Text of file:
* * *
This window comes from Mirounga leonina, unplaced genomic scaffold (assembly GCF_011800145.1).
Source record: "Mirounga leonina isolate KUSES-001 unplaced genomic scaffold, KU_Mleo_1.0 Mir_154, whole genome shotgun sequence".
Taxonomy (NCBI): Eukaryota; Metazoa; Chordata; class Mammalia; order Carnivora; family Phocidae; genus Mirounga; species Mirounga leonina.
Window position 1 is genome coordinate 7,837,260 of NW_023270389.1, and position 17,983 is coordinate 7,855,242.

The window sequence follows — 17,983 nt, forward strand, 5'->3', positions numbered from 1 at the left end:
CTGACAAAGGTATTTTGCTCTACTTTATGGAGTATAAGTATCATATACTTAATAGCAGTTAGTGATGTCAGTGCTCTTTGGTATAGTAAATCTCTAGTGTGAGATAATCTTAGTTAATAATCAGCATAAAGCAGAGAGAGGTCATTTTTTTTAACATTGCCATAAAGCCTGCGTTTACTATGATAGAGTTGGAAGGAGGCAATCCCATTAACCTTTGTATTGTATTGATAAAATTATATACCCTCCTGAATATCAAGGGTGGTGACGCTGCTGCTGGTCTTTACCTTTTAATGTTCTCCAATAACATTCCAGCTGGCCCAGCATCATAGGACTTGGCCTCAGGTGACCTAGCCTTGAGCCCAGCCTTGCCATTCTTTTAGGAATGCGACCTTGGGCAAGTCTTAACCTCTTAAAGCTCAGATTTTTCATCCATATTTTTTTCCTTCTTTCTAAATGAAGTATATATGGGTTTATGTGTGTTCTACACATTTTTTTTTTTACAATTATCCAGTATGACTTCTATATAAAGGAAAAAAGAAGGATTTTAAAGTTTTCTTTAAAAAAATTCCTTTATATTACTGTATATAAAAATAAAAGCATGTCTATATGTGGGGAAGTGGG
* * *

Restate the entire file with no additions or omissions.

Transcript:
This window comes from Mirounga leonina, unplaced genomic scaffold (assembly GCF_011800145.1).
Source record: "Mirounga leonina isolate KUSES-001 unplaced genomic scaffold, KU_Mleo_1.0 Mir_154, whole genome shotgun sequence".
Taxonomy (NCBI): Eukaryota; Metazoa; Chordata; class Mammalia; order Carnivora; family Phocidae; genus Mirounga; species Mirounga leonina.
Window position 1 is genome coordinate 7,837,260 of NW_023270389.1, and position 17,983 is coordinate 7,855,242.

The window sequence follows — 17,983 nt, forward strand, 5'->3', positions numbered from 1 at the left end:
CTGACAAAGGTATTTTGCTCTACTTTATGGAGTATAAGTATCATATACTTAATAGCAGTTAGTGATGTCAGTGCTCTTTGGTATAGTAAATCTCTAGTGTGAGATAATCTTAGTTAATAATCAGCATAAAGCAGAGAGAGGTCATTTTTTTTAACATTGCCATAAAGCCTGCGTTTACTATGATAGAGTTGGAAGGAGGCAATCCCATTAACCTTTGTATTGTATTGATAAAATTATATACCCTCCTGAATATCAAGGGTGGTGACGCTGCTGCTGGTCTTTACCTTTTAATGTTCTCCAATAACATTCCAGCTGGCCCAGCATCATAGGACTTGGCCTCAGGTGACCTAGCCTTGAGCCCAGCCTTGCCATTCTTTTAGGAATGCGACCTTGGGCAAGTCTTAACCTCTTAAAGCTCAGATTTTTCATCCATATTTTTTTCCTTCTTTCTAAATGAAGTATATATGGGTTTATGTGTGTTCTACACATTTTTTTTTTTACAATTATCCAGTATGACTTCTATATAAAGGAAAAAAGAAGGATTTTAAAGTTTTCTTTAAAAAAATTCCTTTATATTACTGTATATAAAAATAAAAGCATGTCTATATGTGGGGAAGTGGG